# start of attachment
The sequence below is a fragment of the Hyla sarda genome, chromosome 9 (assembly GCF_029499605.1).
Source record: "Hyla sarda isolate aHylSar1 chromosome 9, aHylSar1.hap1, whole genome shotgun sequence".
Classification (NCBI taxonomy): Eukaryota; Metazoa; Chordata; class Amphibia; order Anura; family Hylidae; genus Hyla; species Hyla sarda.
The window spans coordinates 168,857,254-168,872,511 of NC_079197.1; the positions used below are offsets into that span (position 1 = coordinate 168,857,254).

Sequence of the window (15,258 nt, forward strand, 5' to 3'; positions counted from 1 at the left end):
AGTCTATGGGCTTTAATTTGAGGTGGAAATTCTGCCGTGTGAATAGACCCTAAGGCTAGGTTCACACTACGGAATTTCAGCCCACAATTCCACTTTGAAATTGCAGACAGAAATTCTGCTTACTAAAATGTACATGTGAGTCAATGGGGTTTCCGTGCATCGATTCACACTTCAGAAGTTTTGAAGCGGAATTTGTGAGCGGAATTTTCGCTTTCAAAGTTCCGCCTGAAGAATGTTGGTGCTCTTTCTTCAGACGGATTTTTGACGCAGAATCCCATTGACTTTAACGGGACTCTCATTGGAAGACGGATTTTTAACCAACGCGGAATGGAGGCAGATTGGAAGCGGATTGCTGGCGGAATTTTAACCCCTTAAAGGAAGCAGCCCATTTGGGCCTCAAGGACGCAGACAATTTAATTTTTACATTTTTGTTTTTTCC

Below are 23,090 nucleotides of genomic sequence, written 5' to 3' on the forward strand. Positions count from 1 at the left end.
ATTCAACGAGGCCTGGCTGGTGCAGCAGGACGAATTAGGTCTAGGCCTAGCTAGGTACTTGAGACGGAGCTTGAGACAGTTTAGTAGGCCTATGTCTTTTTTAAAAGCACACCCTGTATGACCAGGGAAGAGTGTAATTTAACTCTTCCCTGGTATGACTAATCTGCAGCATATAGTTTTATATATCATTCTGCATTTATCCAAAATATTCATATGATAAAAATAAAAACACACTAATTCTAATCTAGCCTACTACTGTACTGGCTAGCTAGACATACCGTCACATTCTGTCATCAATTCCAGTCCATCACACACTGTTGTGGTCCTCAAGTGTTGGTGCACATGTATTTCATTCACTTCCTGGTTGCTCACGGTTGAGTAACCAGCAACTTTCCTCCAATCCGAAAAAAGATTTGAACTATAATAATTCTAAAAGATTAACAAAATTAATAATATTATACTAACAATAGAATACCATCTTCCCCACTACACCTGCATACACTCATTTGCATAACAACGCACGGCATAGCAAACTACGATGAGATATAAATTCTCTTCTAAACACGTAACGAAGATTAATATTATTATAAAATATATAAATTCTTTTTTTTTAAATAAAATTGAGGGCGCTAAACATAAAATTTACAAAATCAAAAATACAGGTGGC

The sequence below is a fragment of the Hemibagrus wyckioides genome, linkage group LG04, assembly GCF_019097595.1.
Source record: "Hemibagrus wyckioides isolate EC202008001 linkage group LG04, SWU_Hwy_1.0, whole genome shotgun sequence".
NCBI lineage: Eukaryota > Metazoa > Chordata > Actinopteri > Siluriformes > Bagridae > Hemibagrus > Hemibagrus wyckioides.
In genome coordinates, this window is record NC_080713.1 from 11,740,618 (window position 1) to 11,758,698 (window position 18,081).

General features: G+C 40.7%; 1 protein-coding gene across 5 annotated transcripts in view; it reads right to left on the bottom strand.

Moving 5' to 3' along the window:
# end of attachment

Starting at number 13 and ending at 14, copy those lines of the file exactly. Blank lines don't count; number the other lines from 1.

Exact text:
General features: G+C 40.7%; 1 protein-coding gene across 5 annotated transcripts in view; it reads right to left on the bottom strand.

Moving 5' to 3' along the window: